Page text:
CARY — Western Wake parents brought the message Monday that their children face being shuffled next year, even thought theyre not officially part of the new Wake County student assignment plan.
School assignment staff say that the new plan for the 2013-14 school year would reassign 1,479 students, making the proposal small in scale compared to others in recent years. But speakers at Mondays public hearing at Davis Drive Middle School in Cary said the plan would disrupt the lives of far more students than the number implies.
I know Im not part of the 1,479 but Im concerned about what is happening, said Cary parent Cyndi Tomblin, one of some 30 speakers out of a crowd of about 85.
At issue is the way assignment staff tried to meet the school boards requirement to develop a stopgap plan to replace the choice plan being used this school year. This stopgap plan, which restores the practice of assigning addresses to specific schools, would cover the 2013-14 school year. A more comprehensive plan is to be developed for 2014-15.
The board told staff to build the stopgap plan off the school attendance lines from the 2011-12 school year the last year before the choice plan went into effect.
The 1,479 figure represents students, primarily from northeastern Wake, whose assigned school for the 2013-14 school year would be different from the assignment for their address for the 2011-12 school year. But as parents on Monday pointed out, going back to the 2011-12 lines affects other families, too.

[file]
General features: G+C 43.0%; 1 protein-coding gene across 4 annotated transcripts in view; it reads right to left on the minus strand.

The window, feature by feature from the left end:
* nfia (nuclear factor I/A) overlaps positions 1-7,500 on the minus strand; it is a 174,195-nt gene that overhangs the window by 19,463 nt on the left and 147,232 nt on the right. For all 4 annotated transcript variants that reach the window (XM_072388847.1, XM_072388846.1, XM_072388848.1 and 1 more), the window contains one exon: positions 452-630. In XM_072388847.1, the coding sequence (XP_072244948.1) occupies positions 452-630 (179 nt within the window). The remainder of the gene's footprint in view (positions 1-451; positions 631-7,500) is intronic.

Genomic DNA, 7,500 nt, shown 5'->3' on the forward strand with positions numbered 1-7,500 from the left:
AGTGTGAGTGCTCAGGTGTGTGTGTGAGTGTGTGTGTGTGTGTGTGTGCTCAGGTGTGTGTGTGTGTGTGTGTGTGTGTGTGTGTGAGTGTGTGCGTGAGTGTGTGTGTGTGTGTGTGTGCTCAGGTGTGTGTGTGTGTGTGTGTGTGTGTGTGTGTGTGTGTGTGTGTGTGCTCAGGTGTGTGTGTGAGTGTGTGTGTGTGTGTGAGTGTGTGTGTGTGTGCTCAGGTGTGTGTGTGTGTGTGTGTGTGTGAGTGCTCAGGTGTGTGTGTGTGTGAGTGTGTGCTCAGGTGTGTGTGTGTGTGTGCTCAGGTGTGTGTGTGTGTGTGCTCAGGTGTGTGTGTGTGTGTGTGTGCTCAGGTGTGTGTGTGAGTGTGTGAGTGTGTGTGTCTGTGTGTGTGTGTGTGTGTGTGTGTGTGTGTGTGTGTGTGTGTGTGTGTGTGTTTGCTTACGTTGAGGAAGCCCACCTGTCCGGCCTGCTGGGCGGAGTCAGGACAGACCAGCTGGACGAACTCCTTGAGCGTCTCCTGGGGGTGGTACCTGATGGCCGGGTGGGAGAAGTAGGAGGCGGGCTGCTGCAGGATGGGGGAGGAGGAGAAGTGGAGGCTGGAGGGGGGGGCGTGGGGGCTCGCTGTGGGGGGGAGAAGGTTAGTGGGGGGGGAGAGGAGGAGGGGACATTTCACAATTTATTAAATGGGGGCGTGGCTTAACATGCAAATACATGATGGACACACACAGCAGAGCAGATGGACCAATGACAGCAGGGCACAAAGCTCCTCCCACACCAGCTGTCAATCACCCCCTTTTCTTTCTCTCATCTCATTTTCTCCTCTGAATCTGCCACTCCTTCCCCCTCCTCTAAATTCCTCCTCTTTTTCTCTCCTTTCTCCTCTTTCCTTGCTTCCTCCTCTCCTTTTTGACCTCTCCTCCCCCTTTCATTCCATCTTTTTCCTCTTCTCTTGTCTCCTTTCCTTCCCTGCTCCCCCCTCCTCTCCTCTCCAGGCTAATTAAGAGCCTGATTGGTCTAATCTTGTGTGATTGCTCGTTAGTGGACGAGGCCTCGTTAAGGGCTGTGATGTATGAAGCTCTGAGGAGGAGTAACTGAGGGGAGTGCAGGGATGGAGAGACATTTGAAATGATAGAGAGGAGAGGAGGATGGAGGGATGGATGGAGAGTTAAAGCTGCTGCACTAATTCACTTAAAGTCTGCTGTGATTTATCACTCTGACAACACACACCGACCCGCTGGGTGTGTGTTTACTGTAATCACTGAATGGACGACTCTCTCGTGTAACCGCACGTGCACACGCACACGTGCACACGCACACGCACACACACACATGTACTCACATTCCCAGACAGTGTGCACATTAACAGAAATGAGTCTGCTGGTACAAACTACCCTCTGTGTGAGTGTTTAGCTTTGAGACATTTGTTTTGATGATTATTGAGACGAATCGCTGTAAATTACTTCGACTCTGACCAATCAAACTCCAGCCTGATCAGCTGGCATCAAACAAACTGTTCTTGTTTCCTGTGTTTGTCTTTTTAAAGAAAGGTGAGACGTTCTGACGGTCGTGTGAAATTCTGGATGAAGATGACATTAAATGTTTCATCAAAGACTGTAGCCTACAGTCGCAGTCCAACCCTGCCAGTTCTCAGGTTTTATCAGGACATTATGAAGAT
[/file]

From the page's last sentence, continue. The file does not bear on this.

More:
For example, it affects families who would have different year-round schools as choices if they want a choice other than their assigned traditional-calendar school. The same is true for year-round students whod like to be able to choose a different traditional-calendar school.
We like year-round, said Cary parent Greg Stelmack, whose childs year-round middle school option would change. Youd think that were the parents you want to keep happy.
The 1,479-student figure also doesnt include cases where families face a different middle-school or high-school assignment from what they would have gotten under the choice plan.
Under the choice plan, students were guaranteed a feeder pattern, or path from kindergarten through high school, once a family had chosen a specific school.
Members of the boards new Democratic majority that voted to replace the choice plan have been skeptical of guaranteeing school assignments for 13 years in the face of future growth. The new plan only says that Wake will try to honor requests from families of rising sixth- and ninth-graders next year who want the feeder pattern from the choice plan. Those families wont be guaranteed bus service.
How can you not honor the promise made by the board before you? Apex parent Erika Phillips said.
Several speakers criticized the board for dropping the choice plan now and not giving it more time to work. Democratic board members have argued it was too costly to keep the choice plan, citing busing costs from extra miles needed to fulfill the plan this school year.
School board members listened to parents in preparation for a work session Tuesday to discuss changes to the plan. Another public hearing will be held Wednesday before the final vote scheduled for Dec. 11.
Mondays meeting was more low-key than last weeks hearing, when board member Susan Evans snatched the microphone from colleague Deborah Pricketts hand as Prickett attempted to talk to the crowd. Evans has apologized for the action.
School board chairman Kevin Hill instructed the board members Monday only to listen, not talk with parents during the hearing.